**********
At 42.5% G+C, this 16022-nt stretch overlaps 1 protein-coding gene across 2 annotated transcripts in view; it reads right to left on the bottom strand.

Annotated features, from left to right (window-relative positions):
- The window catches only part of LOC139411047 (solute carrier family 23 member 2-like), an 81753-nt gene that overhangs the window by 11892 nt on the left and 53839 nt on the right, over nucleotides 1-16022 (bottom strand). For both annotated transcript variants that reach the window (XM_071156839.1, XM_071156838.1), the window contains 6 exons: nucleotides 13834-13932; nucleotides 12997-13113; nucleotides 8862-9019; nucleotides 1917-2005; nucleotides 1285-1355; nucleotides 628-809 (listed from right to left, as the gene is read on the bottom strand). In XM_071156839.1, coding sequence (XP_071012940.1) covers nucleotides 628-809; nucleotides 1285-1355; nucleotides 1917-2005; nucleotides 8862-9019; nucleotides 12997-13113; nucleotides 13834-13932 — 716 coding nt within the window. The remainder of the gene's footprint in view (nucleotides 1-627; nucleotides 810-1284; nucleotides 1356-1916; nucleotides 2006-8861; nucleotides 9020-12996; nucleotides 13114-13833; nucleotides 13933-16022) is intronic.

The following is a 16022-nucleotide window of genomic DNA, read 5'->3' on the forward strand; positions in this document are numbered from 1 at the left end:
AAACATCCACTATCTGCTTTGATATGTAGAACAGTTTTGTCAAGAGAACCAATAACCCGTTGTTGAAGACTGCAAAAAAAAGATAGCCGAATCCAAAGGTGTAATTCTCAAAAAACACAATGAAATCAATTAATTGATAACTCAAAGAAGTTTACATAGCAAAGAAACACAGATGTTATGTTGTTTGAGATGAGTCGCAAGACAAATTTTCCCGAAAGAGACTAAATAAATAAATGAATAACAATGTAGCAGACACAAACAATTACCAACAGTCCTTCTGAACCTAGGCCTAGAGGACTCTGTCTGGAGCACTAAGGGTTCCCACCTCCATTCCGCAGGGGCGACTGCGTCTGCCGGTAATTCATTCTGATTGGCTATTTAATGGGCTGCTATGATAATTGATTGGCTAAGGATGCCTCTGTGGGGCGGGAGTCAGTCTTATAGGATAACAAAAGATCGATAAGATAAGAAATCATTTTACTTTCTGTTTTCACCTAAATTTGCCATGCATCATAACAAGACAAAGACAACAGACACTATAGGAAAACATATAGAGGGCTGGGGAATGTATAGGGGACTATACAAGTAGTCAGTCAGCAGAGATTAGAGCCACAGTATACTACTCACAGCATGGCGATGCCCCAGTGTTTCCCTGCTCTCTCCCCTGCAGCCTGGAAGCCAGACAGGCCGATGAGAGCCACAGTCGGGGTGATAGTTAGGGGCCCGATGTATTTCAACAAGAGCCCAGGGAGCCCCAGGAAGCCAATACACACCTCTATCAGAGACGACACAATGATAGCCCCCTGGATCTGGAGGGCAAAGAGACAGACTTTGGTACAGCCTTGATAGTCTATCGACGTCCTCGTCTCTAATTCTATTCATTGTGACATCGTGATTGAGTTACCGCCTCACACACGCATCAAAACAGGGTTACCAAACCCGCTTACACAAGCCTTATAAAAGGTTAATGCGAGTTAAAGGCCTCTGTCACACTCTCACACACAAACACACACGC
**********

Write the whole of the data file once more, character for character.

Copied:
At 42.5% G+C, this 16022-nt stretch overlaps 1 protein-coding gene across 2 annotated transcripts in view; it reads right to left on the bottom strand.

Annotated features, from left to right (window-relative positions):
- The window catches only part of LOC139411047 (solute carrier family 23 member 2-like), an 81753-nt gene that overhangs the window by 11892 nt on the left and 53839 nt on the right, over nucleotides 1-16022 (bottom strand). For both annotated transcript variants that reach the window (XM_071156839.1, XM_071156838.1), the window contains 6 exons: nucleotides 13834-13932; nucleotides 12997-13113; nucleotides 8862-9019; nucleotides 1917-2005; nucleotides 1285-1355; nucleotides 628-809 (listed from right to left, as the gene is read on the bottom strand). In XM_071156839.1, coding sequence (XP_071012940.1) covers nucleotides 628-809; nucleotides 1285-1355; nucleotides 1917-2005; nucleotides 8862-9019; nucleotides 12997-13113; nucleotides 13834-13932 — 716 coding nt within the window. The remainder of the gene's footprint in view (nucleotides 1-627; nucleotides 810-1284; nucleotides 1356-1916; nucleotides 2006-8861; nucleotides 9020-12996; nucleotides 13114-13833; nucleotides 13933-16022) is intronic.

The following is a 16022-nucleotide window of genomic DNA, read 5'->3' on the forward strand; positions in this document are numbered from 1 at the left end:
AAACATCCACTATCTGCTTTGATATGTAGAACAGTTTTGTCAAGAGAACCAATAACCCGTTGTTGAAGACTGCAAAAAAAAGATAGCCGAATCCAAAGGTGTAATTCTCAAAAAACACAATGAAATCAATTAATTGATAACTCAAAGAAGTTTACATAGCAAAGAAACACAGATGTTATGTTGTTTGAGATGAGTCGCAAGACAAATTTTCCCGAAAGAGACTAAATAAATAAATGAATAACAATGTAGCAGACACAAACAATTACCAACAGTCCTTCTGAACCTAGGCCTAGAGGACTCTGTCTGGAGCACTAAGGGTTCCCACCTCCATTCCGCAGGGGCGACTGCGTCTGCCGGTAATTCATTCTGATTGGCTATTTAATGGGCTGCTATGATAATTGATTGGCTAAGGATGCCTCTGTGGGGCGGGAGTCAGTCTTATAGGATAACAAAAGATCGATAAGATAAGAAATCATTTTACTTTCTGTTTTCACCTAAATTTGCCATGCATCATAACAAGACAAAGACAACAGACACTATAGGAAAACATATAGAGGGCTGGGGAATGTATAGGGGACTATACAAGTAGTCAGTCAGCAGAGATTAGAGCCACAGTATACTACTCACAGCATGGCGATGCCCCAGTGTTTCCCTGCTCTCTCCCCTGCAGCCTGGAAGCCAGACAGGCCGATGAGAGCCACAGTCGGGGTGATAGTTAGGGGCCCGATGTATTTCAACAAGAGCCCAGGGAGCCCCAGGAAGCCAATACACACCTCTATCAGAGACGACACAATGATAGCCCCCTGGATCTGGAGGGCAAAGAGACAGACTTTGGTACAGCCTTGATAGTCTATCGACGTCCTCGTCTCTAATTCTATTCATTGTGACATCGTGATTGAGTTACCGCCTCACACACGCATCAAAACAGGGTTACCAAACCCGCTTACACAAGCCTTATAAAAGGTTAATGCGAGTTAAAGGCCTCTGTCACACTCTCACACACAAACACACACGC